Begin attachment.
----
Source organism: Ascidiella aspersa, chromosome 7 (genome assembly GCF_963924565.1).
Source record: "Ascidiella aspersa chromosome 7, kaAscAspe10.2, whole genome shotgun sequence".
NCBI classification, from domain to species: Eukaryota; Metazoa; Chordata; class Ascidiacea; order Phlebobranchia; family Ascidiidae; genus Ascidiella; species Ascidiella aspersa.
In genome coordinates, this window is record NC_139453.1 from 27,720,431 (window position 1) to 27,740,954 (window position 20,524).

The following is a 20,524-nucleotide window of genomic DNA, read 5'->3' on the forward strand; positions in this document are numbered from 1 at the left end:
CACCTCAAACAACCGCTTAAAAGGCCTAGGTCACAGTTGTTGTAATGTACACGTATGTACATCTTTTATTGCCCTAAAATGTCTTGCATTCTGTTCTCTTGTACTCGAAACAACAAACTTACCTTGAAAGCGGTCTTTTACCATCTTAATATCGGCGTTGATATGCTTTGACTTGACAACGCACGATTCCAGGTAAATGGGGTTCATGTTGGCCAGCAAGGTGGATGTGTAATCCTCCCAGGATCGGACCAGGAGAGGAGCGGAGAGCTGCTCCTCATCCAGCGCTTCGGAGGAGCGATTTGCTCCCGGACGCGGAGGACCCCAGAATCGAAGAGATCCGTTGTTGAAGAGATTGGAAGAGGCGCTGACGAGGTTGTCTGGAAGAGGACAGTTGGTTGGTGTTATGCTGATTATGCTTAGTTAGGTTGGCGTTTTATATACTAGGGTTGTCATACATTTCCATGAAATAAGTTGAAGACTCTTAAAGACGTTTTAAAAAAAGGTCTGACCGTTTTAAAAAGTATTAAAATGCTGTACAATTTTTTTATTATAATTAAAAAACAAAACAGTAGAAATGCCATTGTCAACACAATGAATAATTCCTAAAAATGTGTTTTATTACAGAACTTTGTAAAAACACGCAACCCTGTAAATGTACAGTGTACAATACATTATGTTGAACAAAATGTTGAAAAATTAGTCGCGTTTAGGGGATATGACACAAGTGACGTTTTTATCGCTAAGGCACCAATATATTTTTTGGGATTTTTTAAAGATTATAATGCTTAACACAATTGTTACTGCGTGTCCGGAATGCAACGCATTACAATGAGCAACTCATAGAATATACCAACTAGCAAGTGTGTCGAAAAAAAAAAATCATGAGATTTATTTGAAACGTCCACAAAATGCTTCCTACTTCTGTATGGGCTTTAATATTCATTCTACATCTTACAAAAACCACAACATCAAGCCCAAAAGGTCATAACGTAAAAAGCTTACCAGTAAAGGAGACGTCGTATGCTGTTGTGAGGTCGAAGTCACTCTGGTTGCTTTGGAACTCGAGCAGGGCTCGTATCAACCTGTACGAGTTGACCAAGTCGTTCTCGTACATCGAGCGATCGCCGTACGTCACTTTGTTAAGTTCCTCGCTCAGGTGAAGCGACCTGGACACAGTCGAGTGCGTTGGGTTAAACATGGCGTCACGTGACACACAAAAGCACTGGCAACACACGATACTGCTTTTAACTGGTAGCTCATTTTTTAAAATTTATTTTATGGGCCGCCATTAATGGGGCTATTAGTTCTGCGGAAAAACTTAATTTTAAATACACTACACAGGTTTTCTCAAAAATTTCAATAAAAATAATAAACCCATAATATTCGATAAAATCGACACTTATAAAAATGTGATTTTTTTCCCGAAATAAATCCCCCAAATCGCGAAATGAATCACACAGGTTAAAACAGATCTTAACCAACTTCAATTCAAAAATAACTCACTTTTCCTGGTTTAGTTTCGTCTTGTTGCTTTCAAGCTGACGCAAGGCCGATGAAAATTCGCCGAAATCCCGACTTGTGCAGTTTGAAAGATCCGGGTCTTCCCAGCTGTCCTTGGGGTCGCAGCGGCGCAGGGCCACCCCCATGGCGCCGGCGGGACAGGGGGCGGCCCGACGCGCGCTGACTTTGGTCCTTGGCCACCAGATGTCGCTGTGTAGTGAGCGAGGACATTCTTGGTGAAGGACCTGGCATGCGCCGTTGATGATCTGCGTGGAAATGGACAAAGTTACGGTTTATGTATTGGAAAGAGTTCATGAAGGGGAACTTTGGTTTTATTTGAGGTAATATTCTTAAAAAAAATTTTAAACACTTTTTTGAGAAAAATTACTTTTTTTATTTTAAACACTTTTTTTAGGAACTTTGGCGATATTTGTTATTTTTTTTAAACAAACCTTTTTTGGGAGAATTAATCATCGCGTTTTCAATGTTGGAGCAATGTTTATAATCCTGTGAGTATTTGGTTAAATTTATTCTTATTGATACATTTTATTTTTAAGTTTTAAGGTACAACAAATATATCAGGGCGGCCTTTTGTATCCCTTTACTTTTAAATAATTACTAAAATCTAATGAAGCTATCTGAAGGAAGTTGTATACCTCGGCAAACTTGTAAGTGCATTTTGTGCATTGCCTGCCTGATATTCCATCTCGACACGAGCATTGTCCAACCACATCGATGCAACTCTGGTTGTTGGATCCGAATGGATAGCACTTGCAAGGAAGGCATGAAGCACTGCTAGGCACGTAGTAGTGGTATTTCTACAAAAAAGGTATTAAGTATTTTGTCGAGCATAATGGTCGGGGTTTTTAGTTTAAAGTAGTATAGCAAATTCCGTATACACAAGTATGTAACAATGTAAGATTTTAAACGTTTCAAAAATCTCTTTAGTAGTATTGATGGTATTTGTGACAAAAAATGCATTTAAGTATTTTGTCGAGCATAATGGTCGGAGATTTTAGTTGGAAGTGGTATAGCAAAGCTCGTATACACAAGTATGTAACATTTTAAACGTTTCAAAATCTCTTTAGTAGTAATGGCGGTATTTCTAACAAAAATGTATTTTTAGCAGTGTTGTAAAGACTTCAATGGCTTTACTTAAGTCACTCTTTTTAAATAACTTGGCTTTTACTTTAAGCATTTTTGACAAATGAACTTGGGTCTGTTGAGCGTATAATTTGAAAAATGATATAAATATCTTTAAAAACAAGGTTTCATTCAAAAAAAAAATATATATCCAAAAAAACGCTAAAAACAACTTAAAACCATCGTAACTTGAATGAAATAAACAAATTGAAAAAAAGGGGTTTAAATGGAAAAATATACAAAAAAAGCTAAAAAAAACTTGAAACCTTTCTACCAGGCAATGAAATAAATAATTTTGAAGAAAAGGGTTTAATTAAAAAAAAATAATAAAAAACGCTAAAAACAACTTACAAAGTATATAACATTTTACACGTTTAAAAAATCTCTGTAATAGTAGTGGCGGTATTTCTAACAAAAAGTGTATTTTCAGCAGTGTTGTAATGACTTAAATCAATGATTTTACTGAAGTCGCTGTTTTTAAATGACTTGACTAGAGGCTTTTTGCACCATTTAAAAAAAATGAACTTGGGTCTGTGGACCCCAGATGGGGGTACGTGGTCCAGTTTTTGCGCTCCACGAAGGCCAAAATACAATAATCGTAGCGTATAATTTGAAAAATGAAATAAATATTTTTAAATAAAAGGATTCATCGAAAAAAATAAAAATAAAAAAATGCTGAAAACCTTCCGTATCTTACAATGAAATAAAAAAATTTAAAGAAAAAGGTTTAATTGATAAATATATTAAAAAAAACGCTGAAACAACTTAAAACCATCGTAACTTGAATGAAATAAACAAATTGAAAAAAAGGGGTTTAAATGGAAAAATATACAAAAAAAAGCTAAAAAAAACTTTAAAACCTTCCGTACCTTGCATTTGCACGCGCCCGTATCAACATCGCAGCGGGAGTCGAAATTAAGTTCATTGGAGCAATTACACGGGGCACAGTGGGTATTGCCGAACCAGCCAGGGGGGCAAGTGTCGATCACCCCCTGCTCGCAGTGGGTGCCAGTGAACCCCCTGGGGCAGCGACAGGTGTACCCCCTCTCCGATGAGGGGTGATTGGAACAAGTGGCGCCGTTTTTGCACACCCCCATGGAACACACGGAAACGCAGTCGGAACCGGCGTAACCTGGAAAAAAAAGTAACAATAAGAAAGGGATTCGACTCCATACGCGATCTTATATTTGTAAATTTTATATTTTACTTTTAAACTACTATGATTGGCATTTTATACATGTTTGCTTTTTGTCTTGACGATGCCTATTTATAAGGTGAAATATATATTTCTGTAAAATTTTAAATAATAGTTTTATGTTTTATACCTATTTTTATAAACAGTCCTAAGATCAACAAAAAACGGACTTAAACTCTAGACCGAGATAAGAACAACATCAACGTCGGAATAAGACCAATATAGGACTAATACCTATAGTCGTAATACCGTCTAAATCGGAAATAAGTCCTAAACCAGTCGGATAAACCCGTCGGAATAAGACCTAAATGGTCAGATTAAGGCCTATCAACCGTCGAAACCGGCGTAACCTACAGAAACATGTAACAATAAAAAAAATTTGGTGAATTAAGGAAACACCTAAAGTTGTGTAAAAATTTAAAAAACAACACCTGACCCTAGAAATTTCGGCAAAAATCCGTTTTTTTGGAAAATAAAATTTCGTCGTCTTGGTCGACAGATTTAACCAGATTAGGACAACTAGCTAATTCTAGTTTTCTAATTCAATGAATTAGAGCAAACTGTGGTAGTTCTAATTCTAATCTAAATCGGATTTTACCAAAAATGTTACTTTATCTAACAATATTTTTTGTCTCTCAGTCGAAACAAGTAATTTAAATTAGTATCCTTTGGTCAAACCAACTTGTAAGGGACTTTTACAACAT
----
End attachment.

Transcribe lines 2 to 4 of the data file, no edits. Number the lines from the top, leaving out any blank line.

Source record: "Ascidiella aspersa chromosome 7, kaAscAspe10.2, whole genome shotgun sequence".
NCBI classification, from domain to species: Eukaryota; Metazoa; Chordata; class Ascidiacea; order Phlebobranchia; family Ascidiidae; genus Ascidiella; species Ascidiella aspersa.
In genome coordinates, this window is record NC_139453.1 from 27,720,431 (window position 1) to 27,740,954 (window position 20,524).